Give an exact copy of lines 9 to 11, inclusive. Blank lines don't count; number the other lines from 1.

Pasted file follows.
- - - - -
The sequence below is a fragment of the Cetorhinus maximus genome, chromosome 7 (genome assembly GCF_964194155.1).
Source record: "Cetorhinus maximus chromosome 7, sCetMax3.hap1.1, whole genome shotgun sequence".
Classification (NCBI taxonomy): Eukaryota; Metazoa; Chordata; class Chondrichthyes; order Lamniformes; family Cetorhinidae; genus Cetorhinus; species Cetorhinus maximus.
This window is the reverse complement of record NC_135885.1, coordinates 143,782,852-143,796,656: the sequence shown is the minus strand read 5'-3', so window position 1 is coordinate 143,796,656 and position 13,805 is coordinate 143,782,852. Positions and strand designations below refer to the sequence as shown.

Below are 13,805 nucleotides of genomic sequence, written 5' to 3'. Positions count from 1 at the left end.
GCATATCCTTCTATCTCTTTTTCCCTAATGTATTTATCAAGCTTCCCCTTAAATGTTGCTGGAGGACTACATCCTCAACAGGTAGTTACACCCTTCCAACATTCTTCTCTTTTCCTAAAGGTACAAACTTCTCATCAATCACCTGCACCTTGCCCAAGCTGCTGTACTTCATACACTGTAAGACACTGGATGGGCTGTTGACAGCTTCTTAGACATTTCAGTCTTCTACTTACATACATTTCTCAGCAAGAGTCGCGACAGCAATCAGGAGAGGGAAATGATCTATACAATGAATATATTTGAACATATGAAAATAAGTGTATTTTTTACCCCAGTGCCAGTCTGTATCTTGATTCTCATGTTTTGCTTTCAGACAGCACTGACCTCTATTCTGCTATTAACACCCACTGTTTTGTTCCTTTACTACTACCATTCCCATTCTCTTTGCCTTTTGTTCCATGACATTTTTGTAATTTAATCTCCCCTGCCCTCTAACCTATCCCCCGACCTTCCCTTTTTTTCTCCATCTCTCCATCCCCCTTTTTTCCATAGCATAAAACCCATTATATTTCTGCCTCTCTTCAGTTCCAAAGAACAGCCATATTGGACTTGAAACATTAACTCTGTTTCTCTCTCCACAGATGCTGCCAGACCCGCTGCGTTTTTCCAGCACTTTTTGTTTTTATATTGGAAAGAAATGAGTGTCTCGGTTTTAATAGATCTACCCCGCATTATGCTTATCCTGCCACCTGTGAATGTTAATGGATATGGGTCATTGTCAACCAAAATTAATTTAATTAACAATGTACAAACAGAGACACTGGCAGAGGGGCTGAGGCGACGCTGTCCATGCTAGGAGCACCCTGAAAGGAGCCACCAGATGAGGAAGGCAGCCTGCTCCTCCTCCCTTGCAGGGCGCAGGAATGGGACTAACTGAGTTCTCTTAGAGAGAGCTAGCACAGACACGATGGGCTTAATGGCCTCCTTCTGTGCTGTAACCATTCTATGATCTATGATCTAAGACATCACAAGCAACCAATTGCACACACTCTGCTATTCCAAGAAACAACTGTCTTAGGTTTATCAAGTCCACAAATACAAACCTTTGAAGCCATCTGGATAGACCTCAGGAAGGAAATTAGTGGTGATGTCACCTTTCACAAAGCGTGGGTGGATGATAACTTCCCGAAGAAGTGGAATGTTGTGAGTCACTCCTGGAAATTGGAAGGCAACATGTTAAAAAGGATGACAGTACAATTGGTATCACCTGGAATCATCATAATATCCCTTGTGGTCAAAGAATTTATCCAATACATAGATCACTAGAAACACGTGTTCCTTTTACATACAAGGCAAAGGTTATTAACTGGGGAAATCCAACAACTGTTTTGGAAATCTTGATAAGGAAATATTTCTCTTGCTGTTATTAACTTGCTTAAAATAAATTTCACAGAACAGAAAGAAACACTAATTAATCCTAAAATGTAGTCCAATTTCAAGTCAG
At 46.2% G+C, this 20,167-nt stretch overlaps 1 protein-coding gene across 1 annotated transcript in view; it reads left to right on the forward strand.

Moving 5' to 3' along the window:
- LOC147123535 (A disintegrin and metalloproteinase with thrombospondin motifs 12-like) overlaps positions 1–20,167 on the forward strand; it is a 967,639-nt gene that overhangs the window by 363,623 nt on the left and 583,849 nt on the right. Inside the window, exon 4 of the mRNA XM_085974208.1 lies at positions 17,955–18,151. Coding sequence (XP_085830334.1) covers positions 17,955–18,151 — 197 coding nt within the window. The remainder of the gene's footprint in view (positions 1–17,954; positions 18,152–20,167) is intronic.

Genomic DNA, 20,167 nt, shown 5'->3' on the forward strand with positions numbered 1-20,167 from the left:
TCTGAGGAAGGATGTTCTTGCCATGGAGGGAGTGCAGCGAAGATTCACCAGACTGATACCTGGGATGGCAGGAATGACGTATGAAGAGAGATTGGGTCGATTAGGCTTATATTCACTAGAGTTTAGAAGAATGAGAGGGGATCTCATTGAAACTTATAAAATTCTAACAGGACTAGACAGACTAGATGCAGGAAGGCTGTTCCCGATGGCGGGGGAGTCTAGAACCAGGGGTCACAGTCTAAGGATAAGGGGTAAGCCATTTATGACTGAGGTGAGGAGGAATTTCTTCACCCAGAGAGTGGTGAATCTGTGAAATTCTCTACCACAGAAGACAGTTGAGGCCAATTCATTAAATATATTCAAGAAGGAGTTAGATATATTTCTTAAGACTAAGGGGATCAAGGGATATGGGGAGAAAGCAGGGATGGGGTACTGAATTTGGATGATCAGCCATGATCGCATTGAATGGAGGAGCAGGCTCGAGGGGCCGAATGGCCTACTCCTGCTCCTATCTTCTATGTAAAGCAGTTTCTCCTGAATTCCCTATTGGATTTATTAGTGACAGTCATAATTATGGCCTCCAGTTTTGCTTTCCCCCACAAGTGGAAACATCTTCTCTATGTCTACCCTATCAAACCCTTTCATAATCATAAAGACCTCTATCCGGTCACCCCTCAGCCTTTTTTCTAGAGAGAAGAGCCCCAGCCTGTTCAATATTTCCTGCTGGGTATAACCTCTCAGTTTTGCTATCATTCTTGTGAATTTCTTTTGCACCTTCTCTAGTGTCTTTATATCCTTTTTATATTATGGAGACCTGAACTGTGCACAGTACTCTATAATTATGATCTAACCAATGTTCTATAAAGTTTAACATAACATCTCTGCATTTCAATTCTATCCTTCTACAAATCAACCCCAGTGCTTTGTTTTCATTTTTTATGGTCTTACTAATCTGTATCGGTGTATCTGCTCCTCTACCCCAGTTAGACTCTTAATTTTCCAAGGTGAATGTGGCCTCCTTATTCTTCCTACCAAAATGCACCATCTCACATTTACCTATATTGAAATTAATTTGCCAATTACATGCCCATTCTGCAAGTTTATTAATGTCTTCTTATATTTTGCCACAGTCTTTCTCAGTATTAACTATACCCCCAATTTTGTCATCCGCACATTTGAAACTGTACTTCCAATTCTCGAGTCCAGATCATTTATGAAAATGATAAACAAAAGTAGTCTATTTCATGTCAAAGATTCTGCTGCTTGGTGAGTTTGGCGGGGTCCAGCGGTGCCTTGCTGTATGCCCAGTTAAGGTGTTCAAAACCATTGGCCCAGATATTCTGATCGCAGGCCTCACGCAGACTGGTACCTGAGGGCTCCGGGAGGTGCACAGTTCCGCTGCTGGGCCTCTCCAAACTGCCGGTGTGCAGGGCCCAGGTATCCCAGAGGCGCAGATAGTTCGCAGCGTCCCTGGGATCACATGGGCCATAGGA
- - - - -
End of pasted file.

- LOC147123535 (A disintegrin and metalloproteinase with thrombospondin motifs 12-like) overlaps positions 1–20,167 on the forward strand; it is a 967,639-nt gene that overhangs the window by 363,623 nt on the left and 583,849 nt on the right. Inside the window, exon 4 of the mRNA XM_085974208.1 lies at positions 17,955–18,151. Coding sequence (XP_085830334.1) covers positions 17,955–18,151 — 197 coding nt within the window. The remainder of the gene's footprint in view (positions 1–17,954; positions 18,152–20,167) is intronic.

Genomic DNA, 20,167 nt, shown 5'->3' on the forward strand with positions numbered 1-20,167 from the left:
TCTGAGGAAGGATGTTCTTGCCATGGAGGGAGTGCAGCGAAGATTCACCAGACTGATACCTGGGATGGCAGGAATGACGTATGAAGAGAGATTGGGTCGATTAGGCTTATATTCACTAGAGTTTAGAAGAATGAGAGGGGATCTCATTGAAACTTATAAAATTCTAACAGGACTAGACAGACTAGATGCAGGAAGGCTGTTCCCGATGGCGGGGGAGTCTAGAACCAGGGGTCACAGTCTAAGGATAAGGGGTAAGCCATTTATGACTGAGGTGAGGAGGAATTTCTTCACCCAGAGAGTGGTGAATCTGTGAAATTCTCTACCACAGAAGACAGTTGAGGCCAATTCATTAAATATATTCAAGAAGGAGTTAGATATATTTCTTAAGACTAAGGGGATCAAGGGATATGGGGAGAAAGCAGGGATGGGGTACTGAATTTGGATGATCAGCCATGATCGCATTGAATGGAGGAGCAGGCTCGAGGGGCCGAATGGCCTACTCCTGCTCCTATCTTCTATGTAAAGCAGTTTCTCCTGAATTCCCTATTGGATTTATTAGTGACAGTCATAATTATGGCCTCCAGTTTTGCTTTCCCCCACAAGTGGAAACATCTTCTCTATGTCTACCCTATCAAACCCTTTCATAATCATAAAGACCTCTATCCGGTCACCCCTCAGCCTTTTTTCTAGAGAGAAGAGCCCCAGCCTGTTCAATATTTCCTGCTGGGTATAACCTCTCAGTTTTGCTATCATTCTTGTGAATTTCTTTTGCACCTTCTCTAGTGTCTTTATATCCTTTTTATATTATGGAGACCTGAACTGTGCACAGTACTCTATAATTATGATCTAACCAATGTTCTATAAAGTTTAACATAACATCTCTGCATTTCAATTCTATCCTTCTACAAATCAACCCCAGTGCTTTGTTTTCATTTTTTATGGTCTTACTAATCTGTATCGGTGTATCTGCTCCTCTACCCCAGTTAGACTCTTAATTTTCCAAGGTGAATGTGGCCTCCTTATTCTTCCTACCAAAATGCACCATCTCACATTTACCTATATTGAAATTAATTTGCCAATTACATGCCCATTCTGCAAGTTTATTAATGTCTTCTTATATTTTGCCACAGTCTTTCTCAGTATTAACTATACCCCCAATTTTGTCATCCGCACATTTGAAACTGTACTTCCAATTCTCGAGTCCAGATCATTTATGAAAATGATAAACAAAAGTAGTCTATTTCATGTCAAAGATTCTGCTGCTTGGTGAGTTTGGCGGGGTCCAGCGGTGCCTTGCTGTATGCCCAGTTAAGGTGTTCAAAACCATTGGCCCAGATATTCTGATCGCAGGCCTCACGCAGACTGGTACCTGAGGGCTCCGGGAGGTGCACAGTTCCGCTGCTGGGCCTCTCCAAACTGCCGGTGTGCAGGGCCCAGGTATCCCAGAGGCGCAGATAGTTCGCAGCGTCCCTGGGATCACATGGGCCATAGGA